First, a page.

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You Can't Ride Around With A Tiger On Your Bike One man-cub, one motorbike. And a tiger-striped poncho, just in case.

Sheeps & Shit

UNITED KINGDOM | Friday, 14 October 2011 | Views [763]

Sheeps being sheepish. Haha, that was a baaaaad pun. Ahaha, lamb. I mean, lame. Ha.

Sheeps being sheepish. Haha, that was a baaaaad pun. Ahaha, lamb. I mean, lame. Ha.

"It is better to have a lion at the head of an army of sheep, than a sheep at the head of an army of lions" ~ Daniel DeFoe. I'm reading his most well known book at present, Robinson Crusoe. It's about some idiot who ends up stranded in a strange land but he makes do. Eats twigs and stuff.

Just a quick word on sheeps. Staying at the campsite situated on Borrowdale Farm in Grange, near Keswick. I set up my tent and had my dindins (tomato pasta and bread and a cup of coffee and a sip of port, then another few sips of port and a cigarette) in the dark so didn't get a chance to survey my surroundings. Surroundings? Or surrounds? Whatever. Whichever. I went to sleep but was awoken a few hours later by rustling noises around my tent. I at first thought 'Oh no, badgers haf come to hoof me in the neck with their large talons!' so I made a noise I assume bears make to scare off badgers, and whatever was outside my tent scampered off. After a few minutes of not breathing, I summed up the courage to open my tent fly and shine a light (Rolling Stones, 1972, Exile On Main Street) into the darkness (shitty teen horror flick, 2011) to see what I could see. Nothing but forest and field. Spooky. I got out and turned on the bike and rode around the perimeter of the campsite just in case, I dunno, it was a trap or something. Satisfied whatever it was had gone and wouldn't return, I went back to bed, with a pointy stick next to me.

A few hours later, I heard it. A freaky moaning noise coming from the woods behind my tent. M-m-m-m-aaaAAAAHHH!!! Double-you-tee-eff it scared the heck outta me! They say fear is not knowing, and I didn't know WHAT THE FUCK that was. Didn't really get much sleep after that. Once daylight came, I poked my head out to see six or seven sheeps staring at me up in the woods behind my tent. Bloody sheeps, I should have known! I contemplated chasing them, because I've chased squirrel before and they were fun, but there's no actual chance of catching a squirrel so you don't really think past the act of chasing. Whereas, what if I chased a sheep and then caught it? What do you do then? Let it go, after all that effort? Awkward moment passes between sheep and human. Yeah, nah, I decided to go have a hot shower and pay for use of campsite instead. My marmalade cat was up at the farmhouse waiting for me. I liked that cat, it was a bit dumb but super friendly. Reminds me of a lot of friends back home...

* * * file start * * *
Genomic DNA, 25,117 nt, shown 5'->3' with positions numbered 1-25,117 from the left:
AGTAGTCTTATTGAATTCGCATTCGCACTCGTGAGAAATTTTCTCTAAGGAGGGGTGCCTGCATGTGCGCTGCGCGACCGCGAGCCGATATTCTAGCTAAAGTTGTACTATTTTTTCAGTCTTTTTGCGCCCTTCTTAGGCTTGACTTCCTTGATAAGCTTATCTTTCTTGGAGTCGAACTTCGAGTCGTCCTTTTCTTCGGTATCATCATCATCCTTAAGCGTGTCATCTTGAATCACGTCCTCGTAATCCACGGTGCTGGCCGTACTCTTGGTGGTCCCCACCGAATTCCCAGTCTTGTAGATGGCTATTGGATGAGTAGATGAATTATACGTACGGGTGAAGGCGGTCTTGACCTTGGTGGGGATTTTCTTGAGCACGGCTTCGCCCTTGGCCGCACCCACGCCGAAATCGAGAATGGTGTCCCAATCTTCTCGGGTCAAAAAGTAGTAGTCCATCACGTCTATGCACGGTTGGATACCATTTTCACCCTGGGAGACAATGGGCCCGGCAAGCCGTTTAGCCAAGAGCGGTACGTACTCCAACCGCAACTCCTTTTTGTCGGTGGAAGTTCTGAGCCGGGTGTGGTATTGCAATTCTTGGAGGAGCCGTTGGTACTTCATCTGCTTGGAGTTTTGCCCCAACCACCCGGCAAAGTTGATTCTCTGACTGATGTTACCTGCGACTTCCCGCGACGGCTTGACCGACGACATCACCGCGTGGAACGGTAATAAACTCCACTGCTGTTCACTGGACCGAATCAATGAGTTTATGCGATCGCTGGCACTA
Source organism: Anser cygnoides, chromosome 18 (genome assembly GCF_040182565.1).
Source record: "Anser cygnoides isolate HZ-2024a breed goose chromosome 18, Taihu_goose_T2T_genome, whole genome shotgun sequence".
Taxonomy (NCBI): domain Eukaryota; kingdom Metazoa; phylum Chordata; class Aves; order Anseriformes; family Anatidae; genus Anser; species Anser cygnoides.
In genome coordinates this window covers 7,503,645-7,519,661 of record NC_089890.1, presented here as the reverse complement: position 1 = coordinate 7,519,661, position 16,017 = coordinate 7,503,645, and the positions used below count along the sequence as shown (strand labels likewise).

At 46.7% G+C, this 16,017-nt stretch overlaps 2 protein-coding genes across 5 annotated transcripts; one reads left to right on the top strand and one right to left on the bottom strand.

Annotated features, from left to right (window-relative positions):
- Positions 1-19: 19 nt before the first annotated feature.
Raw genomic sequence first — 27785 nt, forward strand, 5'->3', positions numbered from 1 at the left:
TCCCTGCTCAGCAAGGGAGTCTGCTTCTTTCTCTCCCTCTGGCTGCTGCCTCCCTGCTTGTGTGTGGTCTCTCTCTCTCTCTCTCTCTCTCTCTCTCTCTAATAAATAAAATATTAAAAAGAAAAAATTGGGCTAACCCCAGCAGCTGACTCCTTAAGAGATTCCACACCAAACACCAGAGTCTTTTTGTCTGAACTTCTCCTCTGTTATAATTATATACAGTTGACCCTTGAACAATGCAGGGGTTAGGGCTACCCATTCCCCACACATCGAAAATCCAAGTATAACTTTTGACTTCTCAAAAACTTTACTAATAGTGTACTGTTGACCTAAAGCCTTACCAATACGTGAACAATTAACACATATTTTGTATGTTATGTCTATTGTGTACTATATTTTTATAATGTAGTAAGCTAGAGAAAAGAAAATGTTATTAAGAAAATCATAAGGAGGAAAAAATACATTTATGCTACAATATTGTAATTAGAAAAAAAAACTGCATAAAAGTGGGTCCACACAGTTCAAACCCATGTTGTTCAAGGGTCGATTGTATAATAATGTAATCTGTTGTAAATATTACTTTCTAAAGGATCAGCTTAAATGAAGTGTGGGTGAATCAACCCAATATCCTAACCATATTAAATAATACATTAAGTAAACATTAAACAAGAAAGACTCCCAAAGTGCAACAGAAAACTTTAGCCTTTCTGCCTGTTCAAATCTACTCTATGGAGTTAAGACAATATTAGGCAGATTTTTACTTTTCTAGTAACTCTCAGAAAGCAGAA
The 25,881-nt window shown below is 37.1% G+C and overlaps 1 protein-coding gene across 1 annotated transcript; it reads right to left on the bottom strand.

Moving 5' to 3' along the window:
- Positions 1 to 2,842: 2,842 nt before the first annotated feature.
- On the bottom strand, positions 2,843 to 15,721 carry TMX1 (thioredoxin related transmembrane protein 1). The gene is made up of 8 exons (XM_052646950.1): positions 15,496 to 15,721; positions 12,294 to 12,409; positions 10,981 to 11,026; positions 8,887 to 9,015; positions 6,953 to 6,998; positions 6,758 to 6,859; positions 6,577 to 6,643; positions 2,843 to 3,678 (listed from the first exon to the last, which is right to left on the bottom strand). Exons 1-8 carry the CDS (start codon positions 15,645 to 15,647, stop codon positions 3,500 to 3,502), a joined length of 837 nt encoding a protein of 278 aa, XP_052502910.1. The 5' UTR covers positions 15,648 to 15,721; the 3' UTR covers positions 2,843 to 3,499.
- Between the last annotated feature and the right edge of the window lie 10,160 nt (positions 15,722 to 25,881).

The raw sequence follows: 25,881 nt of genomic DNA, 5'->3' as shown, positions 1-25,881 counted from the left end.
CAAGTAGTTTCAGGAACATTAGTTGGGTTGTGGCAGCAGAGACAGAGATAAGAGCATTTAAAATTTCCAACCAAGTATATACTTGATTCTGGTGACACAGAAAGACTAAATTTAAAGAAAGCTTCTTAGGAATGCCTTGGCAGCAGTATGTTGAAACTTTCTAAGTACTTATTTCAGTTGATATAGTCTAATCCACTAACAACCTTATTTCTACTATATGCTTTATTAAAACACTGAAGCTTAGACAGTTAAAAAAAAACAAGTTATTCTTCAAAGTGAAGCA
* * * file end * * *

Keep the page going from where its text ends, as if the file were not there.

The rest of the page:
The Lake District is home to Herdwick Sheeps, from the Old Norse term herdvyck which means sheep pasturisation. They're seen as the districts gardeners, they roam wild in the forests and um lakes too perhaps. They're much tougher than those stock-standard mimminy-pimminy sheeps. Much prettier too. I didn't say that, it was a quote from a Welshman..

There wasn't much to do around here except take in the scenery and go for walksies, which I was more than happy to do. Needed to stretch and relax after the first couple of stressful weeks I'd had, and since the weather was going to stay nice I decided to stay around for another couple of nights. Castle Cragg was a few miles up into the mountains abouve where I was camped so I wandered up for a quick walk, which turned into five hours of exploration. There were caves and streams and bridges and mountains of pointy shale that I had to scamper up and the views through the fog were incredible. Now Castle Cragg isn't actually a castle, or if it was, it ain't no more. I think it's just the name of the mountain peak which was given to Sir Something-face in recognition of stabbing a Frenchman in the name of King Dick. It afforded a great view of the valleys and lakes, shrouded in fog and mystery and misery, but more neat than that were the piles and piles of shale (it's a type of flat rock, Goggle it if ye don't know) that were used to construct really eerie monument-type things on top of the mountain, there were large pieces stabbed into the ground like gravestones, and little Stonehenge-ish alters scattered about. Either it was scene to some strange midget/goat rituals, or bored tourists put them up as a memento to their boring trip up North. Memento, that's a fun word to say. The thing that most made my hike (hiking is brilliant, all the cool kids do it) was seeing a big pile of shit with someones footprint square in the middle. AHAHAHAHAA YOU STUPID TWAT!! Open yer fookin' eyes, what are they painted on? Ahhh heck.. It's still funny :D

Shit, sheeps, and scenery. Makes me wonder if I'm perhaps mentally ill, finding such stuff interesting.

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